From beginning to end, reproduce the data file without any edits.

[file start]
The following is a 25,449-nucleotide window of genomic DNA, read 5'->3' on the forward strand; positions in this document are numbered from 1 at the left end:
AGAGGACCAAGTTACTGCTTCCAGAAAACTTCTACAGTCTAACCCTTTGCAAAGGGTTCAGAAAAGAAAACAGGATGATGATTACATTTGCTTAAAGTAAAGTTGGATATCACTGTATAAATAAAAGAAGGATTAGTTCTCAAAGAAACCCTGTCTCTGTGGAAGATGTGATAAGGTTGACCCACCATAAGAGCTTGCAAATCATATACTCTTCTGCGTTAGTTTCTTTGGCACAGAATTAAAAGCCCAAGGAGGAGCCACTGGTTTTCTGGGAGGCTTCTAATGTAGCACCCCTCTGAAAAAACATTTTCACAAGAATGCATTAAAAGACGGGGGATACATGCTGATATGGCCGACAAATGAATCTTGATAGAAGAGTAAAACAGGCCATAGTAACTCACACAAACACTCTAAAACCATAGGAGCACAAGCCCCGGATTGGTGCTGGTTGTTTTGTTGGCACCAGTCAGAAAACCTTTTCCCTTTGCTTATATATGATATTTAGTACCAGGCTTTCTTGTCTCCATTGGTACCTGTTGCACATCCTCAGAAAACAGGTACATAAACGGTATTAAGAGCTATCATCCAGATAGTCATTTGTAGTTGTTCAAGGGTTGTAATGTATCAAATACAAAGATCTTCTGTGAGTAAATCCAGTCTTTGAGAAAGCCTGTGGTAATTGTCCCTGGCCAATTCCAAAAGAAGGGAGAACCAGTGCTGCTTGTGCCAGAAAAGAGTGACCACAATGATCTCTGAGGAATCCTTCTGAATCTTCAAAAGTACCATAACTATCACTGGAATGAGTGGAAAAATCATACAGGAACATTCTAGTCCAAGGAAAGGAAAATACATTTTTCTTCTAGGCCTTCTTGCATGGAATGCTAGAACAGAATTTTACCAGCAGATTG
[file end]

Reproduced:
The following is a 25,449-nucleotide window of genomic DNA, read 5'->3' on the forward strand; positions in this document are numbered from 1 at the left end:
AGAGGACCAAGTTACTGCTTCCAGAAAACTTCTACAGTCTAACCCTTTGCAAAGGGTTCAGAAAAGAAAACAGGATGATGATTACATTTGCTTAAAGTAAAGTTGGATATCACTGTATAAATAAAAGAAGGATTAGTTCTCAAAGAAACCCTGTCTCTGTGGAAGATGTGATAAGGTTGACCCACCATAAGAGCTTGCAAATCATATACTCTTCTGCGTTAGTTTCTTTGGCACAGAATTAAAAGCCCAAGGAGGAGCCACTGGTTTTCTGGGAGGCTTCTAATGTAGCACCCCTCTGAAAAAACATTTTCACAAGAATGCATTAAAAGACGGGGGATACATGCTGATATGGCCGACAAATGAATCTTGATAGAAGAGTAAAACAGGCCATAGTAACTCACACAAACACTCTAAAACCATAGGAGCACAAGCCCCGGATTGGTGCTGGTTGTTTTGTTGGCACCAGTCAGAAAACCTTTTCCCTTTGCTTATATATGATATTTAGTACCAGGCTTTCTTGTCTCCATTGGTACCTGTTGCACATCCTCAGAAAACAGGTACATAAACGGTATTAAGAGCTATCATCCAGATAGTCATTTGTAGTTGTTCAAGGGTTGTAATGTATCAAATACAAAGATCTTCTGTGAGTAAATCCAGTCTTTGAGAAAGCCTGTGGTAATTGTCCCTGGCCAATTCCAAAAGAAGGGAGAACCAGTGCTGCTTGTGCCAGAAAAGAGTGACCACAATGATCTCTGAGGAATCCTTCTGAATCTTCAAAAGTACCATAACTATCACTGGAATGAGTGGAAAAATCATACAGGAACATTCTAGTCCAAGGAAAGGAAAATACATTTTTCTTCTAGGCCTTCTTGCATGGAATGCTAGAACAGAATTTTACCAGCAGATTG